Mafiosa

Mafiosa Cover

Spotted at Crime Fiction Lover (and you just have to love the straightforward name of that site, dontcha?):

Planned for a first issue to be released in August 2019, Mafiosa is scripted by Sunshine Barbito with art by Debora Carita. Set in Prohibition era Little Sicily, it tells the story of 18 year old Nicoletta Marchesi, daughter of a made man who aims to join the family business herself. From the description I read, it sounds like this mafiosa is more lethal than any mafioso, and I’m anxious to see more.

Looks like the book’s launch is relying on a Kickstarter campaign. There are some sample pages and a handy link to Mafiosa’s Kickstarter page at Crimefictionlover.com (link below). Check it out for info on this forthcoming comic, or just to learn more about Crime Fiction Lover, “The Site For Die Hard Crime And Thriller Fans”, if you’re unfamiliar with the spot-on news, reviews, interviews and features you’ll find there.

https://crimefictionlover.com

Cigarette Girls

Cigarette Girl

Back in mid-May I mentioned Susanna Calkins’ new novel (the first in a new series, I think), Murder Knocks Twice, a period mystery set in early 1929 Chicago. Struggling to care for her ailing father, young Gina Ricci takes a job as a cigarette girl in a local speakeasy, only to learn that the girl she’s replaced was recently murdered, and the club’s brooding, mysterious photographer turns out to be an estranged cousin from the family that disowned her and her dad. When Gina witnesses that same enigmatic photographer brutally murdered, she obeys his dying words and takes his camera, then learns to process film, and that’s only the start of the multiple mysteries that erupt in Calkins’ novel, all of which is set against a backdrop of the Capone-Moran gang wars, the book’s final pages playing out just as the infamous St. Valentine’s Day Massacre occurs. It’s a fun read, leisurely paced (or methodically, depending on your assessment) and brimming with red herrings and subplots. Some may think Calkins’ tale is a little light on mayhem and Roaring Twenties decadence, considering the time, place and characters. But if so, it certainly didn’t detract from her good storytelling.

MURDER KNOCKS TWICE copy

Two things struck me as I read Murder Knocks Twice.

First: how Calkins used photographs and her hero’s urgent need to learn photography and film processing as a crucial driver in the narrative. That intrigued me, since it’s similar to things going on in both the first The Stiletto Gumshoe novel currently making the rounds and its sequel, still underway. A female protagonist, a Chicago setting — albeit with thirty years separating the two, my tale set in 1959 – it’d be presumptuous of me to say ‘great minds think alike’. I will say it was nice to see another author use photos and processing the way Calkins did.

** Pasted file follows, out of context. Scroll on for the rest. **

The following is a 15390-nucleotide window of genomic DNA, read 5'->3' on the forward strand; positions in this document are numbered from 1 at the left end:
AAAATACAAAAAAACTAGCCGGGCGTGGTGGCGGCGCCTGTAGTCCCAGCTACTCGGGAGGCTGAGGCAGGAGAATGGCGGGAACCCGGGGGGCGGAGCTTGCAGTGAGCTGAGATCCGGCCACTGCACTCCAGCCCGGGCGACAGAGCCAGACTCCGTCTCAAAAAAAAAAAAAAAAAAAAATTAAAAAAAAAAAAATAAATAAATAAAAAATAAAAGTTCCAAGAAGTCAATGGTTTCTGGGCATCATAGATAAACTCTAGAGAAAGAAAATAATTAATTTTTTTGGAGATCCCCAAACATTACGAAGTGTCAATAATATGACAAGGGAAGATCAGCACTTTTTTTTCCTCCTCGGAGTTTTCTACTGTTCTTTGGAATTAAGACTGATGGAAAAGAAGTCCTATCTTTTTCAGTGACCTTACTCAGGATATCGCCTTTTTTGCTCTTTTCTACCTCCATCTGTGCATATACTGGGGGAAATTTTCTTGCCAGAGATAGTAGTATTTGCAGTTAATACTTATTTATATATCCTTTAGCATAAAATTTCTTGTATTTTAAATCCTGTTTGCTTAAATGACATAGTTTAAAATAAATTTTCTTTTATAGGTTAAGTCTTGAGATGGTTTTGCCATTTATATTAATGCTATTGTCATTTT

4 cigarette girls

Second: Calkins wise choice of a nightclub cigarette girl for her main character (and what looks like a series character at that). It got me thinking about just how few cigarette girls have helmed mystery/crime fiction novels, when it’s such an obvious role. If you’re writing period crime fiction, which understandably may involve speakeasies, casinos, roadhouses and nightclubs, a cigarette girl is ideal for a character that needs to be right in the middle of the action. I’ve thought about it, I’ve browsed my own bookshelves and I’ve surfed online, but found precious few (if any) cigarette girl characters, much less lead characters, even among vintage pulps. So, hats off to Calkins for finally giving a vintage crime milieu fixture her proper due!

Cigarette Girl Pulps

And while we’re at it, congrats to her for a job well done. If you insist on non-stop gunplay, grisly violence or sizzling bedroom hijinks, (and frankly, I often do!) then Murder Knocks Twice may not be the next book you’ll consider. But, consider it nonetheless. It really is a good read.

P.S. Yes, that’s a young Audrey Hepburn in the cigarette girl costume in the quadrant of photos above.

 

Murder Knocks Twice

MURDER KNOCKS TWICE copy

Whenever I think I follow too many blogs or let my inboxes fill with too many e-newsletters and posts, I get turned on to some new book (or movie or comic or show) and remember why it’s good to stay in touch. A week ago J. Kingston Pierce’s The Rap Sheet posted a cutie with a Mickey Spillane (via Max Allan Collins) Mike Hammer novel paired with Susanna Calkins’ just-released Murder Knocks Twice.

The Rap Sheet - Murder KNocks Twice

Calkins has half a dozen historical mysteries to her credit already, so Roaring Twenties Chicago speakeasies is a big departure for this first in what apparently will be a new series, focused on The Third Door club’s new cigarette girl, Gina, just hired to replace recently murdered Dorrie, who’s death is somehow tied in to the illegal nightclub. Gangsters, cigarette girls and Chi-Town? I’m in. So The Rap Sheet led me to The Criminal Element blog (criminalelement.com) for info on Calkins’ new novel and series, which then led me to an older but no less interesting Crime HQ interview with the author.

And I guess that’s why I should never complain about over-stuffed in-boxes.

criminal element dot comSusanna Calkins Books

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